“A Usability Evaluation of Let’s Encrypt and Certbot: Usable Security Done Right” Tiefenau et al., Conference on Computers and Communication Security 2019
When looking through the CCS proceedings, I knew that I had to find out more about the work by Tiefenau et al., purely by the title alone. What stuck out about the title in particular was the “Usable Security Done Right” subtitle. There’s been a trend in the Usable Security space of extracting a provocative quote from a survey or study participant that shows their misunderstanding of a method, technology, protocol, etc. and using that as part of the title. This paper didn’t didn’t do that but rather highlighted a certain tool that was getting things right. While my curiosity was piqued by the title, the rest of the paper definitely didn’t disappoint.
TLS TLS TLS
Transport Layer Security (TLS) is one of the protocols that people interact with pretty much every day without thinking about it. With its importance to securing data and how frequently people interact with it, it has been a subject of a lot of usable security research. Most of that research has focused on how users perceive TLS warnings and how to potentially improve them. While understanding the user side of things is important, it leaves out the other essential and less-studied side: server configuration. That’s where Let’s Encrypt and Certbot come in. Certbot helps automates the acquisition of certificates from Let’s Encryption and the parts of the configuration on web servers.
What were they looking for?
In their work, Tiefenau and his colleagues tried to find out the advantages of using Let’s encrypt through a randomized controlled trial comparing Let’s Encrypt and Certbot to a traditional CA. More specifically they had the following research questions:
- Does Certbot support its users in fulfilling the task of en-abling TLS?
- How do participants perceive Certbot’s functionality and usability?
- How can the Certbot process be improved?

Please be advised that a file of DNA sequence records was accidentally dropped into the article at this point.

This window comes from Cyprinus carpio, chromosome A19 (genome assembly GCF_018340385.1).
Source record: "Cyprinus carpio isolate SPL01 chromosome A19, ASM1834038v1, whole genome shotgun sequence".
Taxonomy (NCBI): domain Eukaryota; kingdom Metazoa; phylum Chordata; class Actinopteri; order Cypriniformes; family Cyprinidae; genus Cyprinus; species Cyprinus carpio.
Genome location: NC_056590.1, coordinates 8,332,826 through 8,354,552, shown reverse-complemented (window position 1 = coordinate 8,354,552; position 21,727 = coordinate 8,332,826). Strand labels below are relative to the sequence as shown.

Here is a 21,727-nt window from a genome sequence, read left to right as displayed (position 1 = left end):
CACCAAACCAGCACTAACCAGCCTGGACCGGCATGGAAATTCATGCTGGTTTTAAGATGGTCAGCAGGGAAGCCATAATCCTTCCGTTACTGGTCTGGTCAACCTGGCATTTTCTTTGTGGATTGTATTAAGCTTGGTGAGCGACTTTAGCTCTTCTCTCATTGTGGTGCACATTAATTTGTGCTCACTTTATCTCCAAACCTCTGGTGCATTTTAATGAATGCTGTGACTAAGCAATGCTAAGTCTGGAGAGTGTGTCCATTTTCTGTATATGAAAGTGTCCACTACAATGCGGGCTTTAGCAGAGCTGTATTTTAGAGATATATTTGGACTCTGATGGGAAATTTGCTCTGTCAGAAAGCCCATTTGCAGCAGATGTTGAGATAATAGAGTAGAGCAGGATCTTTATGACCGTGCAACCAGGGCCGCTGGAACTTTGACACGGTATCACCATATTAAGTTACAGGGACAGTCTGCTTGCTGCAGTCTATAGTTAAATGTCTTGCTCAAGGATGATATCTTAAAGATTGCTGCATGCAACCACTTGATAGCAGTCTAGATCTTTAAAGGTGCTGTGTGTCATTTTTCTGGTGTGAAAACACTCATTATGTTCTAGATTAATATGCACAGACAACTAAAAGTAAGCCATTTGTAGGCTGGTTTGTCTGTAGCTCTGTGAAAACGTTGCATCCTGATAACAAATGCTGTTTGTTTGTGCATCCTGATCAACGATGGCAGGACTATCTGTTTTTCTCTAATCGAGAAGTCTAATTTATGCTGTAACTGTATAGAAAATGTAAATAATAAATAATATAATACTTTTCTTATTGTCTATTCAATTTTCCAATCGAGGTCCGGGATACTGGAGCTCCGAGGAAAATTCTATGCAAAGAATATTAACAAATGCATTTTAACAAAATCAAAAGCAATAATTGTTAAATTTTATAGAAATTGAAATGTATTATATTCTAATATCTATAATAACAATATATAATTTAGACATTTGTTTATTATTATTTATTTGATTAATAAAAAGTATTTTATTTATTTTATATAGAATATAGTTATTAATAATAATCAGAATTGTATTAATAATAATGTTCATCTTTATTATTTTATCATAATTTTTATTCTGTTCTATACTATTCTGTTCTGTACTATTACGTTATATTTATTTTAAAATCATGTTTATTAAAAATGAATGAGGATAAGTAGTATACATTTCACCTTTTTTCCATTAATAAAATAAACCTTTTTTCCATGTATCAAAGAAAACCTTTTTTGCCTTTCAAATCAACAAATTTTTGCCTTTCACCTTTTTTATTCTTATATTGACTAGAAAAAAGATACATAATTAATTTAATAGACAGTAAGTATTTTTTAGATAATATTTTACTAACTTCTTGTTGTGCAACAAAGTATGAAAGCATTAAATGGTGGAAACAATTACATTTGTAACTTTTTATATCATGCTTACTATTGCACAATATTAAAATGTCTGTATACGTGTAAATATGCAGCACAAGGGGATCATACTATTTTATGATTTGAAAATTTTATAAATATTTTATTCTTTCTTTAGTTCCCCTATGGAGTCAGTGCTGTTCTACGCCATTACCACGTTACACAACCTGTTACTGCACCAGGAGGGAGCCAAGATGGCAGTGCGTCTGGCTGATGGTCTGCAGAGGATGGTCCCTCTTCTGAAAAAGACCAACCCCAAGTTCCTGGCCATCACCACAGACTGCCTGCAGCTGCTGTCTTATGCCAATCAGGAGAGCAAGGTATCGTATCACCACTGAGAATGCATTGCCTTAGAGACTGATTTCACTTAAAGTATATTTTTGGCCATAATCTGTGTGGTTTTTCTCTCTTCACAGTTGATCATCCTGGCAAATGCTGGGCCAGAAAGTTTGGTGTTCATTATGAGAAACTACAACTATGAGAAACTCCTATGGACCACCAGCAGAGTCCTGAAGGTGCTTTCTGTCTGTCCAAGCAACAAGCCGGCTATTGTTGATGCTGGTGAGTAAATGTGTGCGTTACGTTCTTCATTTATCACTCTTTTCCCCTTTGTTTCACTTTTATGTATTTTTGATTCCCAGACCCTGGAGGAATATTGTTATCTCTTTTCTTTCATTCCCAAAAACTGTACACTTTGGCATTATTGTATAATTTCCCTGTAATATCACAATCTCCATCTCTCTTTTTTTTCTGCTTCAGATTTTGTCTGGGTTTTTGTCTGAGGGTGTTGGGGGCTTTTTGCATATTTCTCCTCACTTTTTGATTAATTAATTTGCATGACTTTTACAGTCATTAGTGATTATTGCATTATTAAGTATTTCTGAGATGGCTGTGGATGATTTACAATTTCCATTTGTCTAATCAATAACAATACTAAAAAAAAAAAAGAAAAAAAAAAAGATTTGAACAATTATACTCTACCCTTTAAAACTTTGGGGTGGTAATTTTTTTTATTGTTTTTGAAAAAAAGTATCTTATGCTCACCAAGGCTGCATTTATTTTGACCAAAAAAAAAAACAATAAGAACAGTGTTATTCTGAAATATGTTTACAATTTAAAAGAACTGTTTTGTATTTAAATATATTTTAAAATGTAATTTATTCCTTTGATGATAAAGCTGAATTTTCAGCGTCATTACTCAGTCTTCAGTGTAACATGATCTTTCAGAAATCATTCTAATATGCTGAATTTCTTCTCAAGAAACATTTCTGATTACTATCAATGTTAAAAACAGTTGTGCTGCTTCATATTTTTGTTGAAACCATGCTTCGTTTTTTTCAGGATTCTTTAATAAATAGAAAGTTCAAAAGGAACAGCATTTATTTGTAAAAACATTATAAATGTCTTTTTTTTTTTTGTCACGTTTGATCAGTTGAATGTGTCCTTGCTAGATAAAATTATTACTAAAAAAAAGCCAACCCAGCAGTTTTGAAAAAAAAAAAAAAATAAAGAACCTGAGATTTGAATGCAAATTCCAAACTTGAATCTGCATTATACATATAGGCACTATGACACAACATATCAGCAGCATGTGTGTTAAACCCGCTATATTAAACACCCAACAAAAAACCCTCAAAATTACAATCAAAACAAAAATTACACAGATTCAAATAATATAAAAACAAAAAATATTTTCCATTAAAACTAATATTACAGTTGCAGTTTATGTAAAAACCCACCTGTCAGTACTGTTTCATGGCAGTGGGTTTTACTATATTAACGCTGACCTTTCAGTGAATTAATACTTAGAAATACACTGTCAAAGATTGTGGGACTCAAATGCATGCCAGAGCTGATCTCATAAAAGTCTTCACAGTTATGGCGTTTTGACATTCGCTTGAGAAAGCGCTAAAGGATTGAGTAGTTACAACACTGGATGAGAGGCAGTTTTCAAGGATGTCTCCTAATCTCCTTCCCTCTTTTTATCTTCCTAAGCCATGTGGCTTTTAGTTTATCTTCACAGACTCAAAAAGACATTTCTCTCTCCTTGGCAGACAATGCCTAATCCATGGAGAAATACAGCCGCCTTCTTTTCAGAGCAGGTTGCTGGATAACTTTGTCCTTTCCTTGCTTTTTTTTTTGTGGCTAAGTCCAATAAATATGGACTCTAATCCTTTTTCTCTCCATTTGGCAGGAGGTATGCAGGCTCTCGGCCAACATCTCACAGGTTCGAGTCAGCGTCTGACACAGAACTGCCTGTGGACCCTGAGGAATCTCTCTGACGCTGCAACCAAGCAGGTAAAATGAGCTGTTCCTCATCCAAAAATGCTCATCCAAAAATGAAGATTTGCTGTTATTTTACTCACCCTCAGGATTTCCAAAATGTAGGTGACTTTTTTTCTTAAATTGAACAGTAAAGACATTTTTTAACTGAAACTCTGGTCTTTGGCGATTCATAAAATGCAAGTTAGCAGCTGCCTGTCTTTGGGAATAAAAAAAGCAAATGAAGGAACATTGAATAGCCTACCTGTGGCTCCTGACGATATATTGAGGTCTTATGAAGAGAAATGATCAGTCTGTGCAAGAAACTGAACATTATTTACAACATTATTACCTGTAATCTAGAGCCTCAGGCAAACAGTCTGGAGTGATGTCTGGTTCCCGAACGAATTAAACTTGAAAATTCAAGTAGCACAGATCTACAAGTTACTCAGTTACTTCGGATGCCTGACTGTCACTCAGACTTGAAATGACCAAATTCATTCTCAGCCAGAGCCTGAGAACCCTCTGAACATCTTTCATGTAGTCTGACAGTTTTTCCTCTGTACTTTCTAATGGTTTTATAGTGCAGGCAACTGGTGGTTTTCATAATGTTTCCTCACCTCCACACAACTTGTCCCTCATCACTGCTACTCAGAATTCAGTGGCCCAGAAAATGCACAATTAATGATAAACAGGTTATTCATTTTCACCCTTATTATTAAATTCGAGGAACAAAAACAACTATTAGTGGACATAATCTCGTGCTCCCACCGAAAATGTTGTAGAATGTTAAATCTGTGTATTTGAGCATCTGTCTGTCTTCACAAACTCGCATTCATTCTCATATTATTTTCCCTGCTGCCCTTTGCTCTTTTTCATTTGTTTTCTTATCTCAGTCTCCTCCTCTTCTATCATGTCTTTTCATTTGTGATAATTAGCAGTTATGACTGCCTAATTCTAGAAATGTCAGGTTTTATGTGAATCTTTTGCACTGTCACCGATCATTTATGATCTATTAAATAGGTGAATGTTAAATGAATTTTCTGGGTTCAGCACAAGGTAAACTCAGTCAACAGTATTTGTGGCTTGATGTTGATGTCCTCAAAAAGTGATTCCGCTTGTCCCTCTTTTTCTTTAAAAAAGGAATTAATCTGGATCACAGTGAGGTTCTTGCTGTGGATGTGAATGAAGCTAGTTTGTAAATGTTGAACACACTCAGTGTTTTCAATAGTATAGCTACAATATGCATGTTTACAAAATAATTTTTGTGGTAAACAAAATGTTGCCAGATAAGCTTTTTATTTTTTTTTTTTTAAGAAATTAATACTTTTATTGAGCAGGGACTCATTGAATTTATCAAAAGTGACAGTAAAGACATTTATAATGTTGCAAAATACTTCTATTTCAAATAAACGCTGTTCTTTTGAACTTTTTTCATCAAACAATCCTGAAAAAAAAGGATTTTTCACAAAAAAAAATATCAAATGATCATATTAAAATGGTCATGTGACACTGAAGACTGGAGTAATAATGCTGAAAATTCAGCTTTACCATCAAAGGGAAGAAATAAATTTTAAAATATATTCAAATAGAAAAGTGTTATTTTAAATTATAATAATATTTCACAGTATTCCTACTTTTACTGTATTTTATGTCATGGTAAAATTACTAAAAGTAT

- How does task framing affect how participants behave in the study?
Let’s talk design
The study design that Tiefenau et al. used was based on a study conducted by Krombholz et al . There were two differences between the designs of the two studies 1) in Tiefenau et al.’s study they had two treatment groups which were a conventional CA and Certbot + Let’s Encrypt CA and 2) they also examined the skill of the participants by making them also perform server related actions such as proving server ownership. Another element that they added to to the study was the concept of framing. As mentioned earlier, they tried to understand if framing had an effect on how participants performed. They tried to accomplish this by creating a role-playing scenario for half of the participants were they were to imagine that they were working for a company. They made this scenario more realistic by using tailoring the URLs, usernames and passwords. When first reading the paper, I was a bit confused about which part of the study was within-subjects and which part was between-subjects but the table below really clears things up.
Each participant had to complete four tasks:
- Task 1: The user had to SSH into the server and move web pages to the
wwwdirectory. This task was used to get a baseline of the participant’s Linux skill level.
- Task 2: The participant had to acquire the certificate from a traditional CA or they have to use certbot to acquire a cert and install it on the server
- Task 3: The participants in the traditional CA treatment had to install the certificate
- Task 4: Participants checked their server configuration using Qualys SSL Server Test
Participants had to complete each of the four tasks for both treatments and were given a time limit of 2 hours for the Certbot task and 3 hours for the traditional CA task. After the completion of each task they completed a questionnaire that asked them to assess their performance and contained questions about the tasks themselves. At the conclusion of both tasks they completed a final questionnaire which compared the two options.
Participants and Support Channel
To substitute for an expert population, Tiefenau et al.used a class of computer science students. As would be expected the demographics of the group skewed male and young. About 71% of the participants had experience as a sysadmin but over half had never configured TLS before.